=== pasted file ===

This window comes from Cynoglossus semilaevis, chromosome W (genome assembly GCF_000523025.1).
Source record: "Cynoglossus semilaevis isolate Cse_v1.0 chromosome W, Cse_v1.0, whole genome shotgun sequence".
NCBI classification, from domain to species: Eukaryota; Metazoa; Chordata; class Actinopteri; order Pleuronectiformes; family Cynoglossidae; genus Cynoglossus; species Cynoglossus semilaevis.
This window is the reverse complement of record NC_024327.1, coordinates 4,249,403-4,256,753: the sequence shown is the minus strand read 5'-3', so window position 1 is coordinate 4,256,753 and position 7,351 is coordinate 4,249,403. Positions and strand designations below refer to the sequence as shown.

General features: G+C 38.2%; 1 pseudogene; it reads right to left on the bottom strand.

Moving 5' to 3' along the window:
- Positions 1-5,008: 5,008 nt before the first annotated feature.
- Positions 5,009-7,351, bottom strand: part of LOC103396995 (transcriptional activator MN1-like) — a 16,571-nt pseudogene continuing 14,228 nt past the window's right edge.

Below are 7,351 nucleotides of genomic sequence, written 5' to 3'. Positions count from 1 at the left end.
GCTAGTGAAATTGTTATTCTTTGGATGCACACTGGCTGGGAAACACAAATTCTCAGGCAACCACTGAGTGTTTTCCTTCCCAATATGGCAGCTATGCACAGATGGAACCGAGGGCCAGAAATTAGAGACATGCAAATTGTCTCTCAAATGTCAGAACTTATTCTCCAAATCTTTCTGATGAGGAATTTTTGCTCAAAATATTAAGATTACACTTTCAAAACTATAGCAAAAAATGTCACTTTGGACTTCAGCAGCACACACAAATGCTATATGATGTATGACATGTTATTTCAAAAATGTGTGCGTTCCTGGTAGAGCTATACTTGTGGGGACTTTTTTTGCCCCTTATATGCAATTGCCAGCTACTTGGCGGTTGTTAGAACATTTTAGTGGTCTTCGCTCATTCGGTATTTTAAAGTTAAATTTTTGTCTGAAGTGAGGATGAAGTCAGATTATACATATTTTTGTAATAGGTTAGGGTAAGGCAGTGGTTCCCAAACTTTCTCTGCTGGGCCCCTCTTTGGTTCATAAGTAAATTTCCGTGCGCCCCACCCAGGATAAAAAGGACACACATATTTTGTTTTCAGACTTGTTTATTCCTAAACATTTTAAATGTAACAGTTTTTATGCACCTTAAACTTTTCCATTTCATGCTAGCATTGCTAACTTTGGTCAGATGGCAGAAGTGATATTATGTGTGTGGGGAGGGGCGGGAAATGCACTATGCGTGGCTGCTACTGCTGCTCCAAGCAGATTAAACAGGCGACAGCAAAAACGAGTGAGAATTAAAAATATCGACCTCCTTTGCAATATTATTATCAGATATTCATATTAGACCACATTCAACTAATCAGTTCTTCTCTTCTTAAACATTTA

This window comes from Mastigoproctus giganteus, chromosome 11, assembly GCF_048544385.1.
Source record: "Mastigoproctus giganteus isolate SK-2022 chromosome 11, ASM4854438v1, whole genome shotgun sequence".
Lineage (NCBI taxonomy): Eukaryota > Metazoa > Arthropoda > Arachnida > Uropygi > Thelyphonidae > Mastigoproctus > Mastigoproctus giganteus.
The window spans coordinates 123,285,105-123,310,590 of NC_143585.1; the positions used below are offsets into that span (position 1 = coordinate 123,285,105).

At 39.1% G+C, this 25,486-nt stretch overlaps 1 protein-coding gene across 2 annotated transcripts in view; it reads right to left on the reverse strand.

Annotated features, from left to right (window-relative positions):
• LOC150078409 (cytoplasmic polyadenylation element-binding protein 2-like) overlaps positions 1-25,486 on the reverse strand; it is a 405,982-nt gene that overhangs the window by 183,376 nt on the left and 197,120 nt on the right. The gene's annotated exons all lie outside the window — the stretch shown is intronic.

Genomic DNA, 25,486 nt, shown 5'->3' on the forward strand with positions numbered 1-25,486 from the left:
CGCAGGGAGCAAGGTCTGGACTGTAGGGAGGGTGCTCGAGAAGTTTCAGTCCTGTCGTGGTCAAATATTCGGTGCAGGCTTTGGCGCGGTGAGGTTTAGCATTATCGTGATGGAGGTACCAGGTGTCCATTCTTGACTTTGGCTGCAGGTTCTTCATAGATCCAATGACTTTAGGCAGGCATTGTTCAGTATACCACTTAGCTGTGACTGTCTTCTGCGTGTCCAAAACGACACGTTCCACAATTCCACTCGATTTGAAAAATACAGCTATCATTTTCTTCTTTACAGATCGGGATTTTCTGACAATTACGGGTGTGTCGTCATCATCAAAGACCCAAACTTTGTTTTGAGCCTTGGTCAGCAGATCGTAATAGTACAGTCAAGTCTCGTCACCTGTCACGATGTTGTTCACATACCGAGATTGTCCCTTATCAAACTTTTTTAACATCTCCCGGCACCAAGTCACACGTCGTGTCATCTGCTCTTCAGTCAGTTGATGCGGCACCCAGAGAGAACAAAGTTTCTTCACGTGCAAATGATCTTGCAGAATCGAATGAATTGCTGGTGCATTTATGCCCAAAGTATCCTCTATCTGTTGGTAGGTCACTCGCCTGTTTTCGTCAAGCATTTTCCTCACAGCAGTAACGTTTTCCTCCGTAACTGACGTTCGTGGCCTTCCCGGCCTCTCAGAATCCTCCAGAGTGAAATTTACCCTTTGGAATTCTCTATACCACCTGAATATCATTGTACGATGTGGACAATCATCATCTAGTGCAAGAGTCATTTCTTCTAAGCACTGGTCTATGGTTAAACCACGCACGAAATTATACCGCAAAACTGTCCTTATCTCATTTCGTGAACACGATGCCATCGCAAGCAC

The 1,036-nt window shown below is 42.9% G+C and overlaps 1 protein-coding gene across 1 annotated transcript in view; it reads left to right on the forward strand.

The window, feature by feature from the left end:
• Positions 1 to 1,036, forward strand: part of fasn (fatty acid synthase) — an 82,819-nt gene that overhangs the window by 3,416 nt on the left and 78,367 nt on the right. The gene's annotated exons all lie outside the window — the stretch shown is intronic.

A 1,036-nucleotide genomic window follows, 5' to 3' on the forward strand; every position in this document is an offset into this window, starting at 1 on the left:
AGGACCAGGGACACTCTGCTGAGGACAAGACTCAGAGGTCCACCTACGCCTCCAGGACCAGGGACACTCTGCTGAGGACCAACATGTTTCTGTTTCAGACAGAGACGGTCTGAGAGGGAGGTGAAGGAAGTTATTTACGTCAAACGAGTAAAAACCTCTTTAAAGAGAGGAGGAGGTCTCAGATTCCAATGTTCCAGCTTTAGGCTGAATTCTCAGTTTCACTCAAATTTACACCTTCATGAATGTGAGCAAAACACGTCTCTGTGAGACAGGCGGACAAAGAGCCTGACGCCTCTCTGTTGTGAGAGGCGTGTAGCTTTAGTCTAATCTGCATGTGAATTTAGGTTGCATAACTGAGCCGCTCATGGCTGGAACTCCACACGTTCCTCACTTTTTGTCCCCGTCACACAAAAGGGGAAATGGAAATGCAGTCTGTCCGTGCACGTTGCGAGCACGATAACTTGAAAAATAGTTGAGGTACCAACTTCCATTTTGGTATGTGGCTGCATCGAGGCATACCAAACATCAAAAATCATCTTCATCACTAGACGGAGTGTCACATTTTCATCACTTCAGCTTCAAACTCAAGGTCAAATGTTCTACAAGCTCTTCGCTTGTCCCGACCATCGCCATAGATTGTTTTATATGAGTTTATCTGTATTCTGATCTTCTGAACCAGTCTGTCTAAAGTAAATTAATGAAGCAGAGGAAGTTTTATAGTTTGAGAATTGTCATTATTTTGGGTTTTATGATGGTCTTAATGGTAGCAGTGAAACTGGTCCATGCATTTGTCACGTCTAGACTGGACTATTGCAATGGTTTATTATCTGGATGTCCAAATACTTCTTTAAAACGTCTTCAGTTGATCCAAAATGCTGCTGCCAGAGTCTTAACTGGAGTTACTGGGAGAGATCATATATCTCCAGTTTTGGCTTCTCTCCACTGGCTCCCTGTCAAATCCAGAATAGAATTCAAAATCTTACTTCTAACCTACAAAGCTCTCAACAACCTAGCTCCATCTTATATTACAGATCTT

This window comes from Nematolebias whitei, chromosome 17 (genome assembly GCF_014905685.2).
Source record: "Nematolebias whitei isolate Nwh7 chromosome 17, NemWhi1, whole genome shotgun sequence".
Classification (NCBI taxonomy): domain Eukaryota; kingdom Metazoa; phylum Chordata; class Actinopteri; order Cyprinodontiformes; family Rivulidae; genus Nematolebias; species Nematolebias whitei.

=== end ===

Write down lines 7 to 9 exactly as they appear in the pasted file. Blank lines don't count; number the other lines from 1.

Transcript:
- Positions 1-5,008: 5,008 nt before the first annotated feature.
- Positions 5,009-7,351, bottom strand: part of LOC103396995 (transcriptional activator MN1-like) — a 16,571-nt pseudogene continuing 14,228 nt past the window's right edge.

Below are 7,351 nucleotides of genomic sequence, written 5' to 3'. Positions count from 1 at the left end.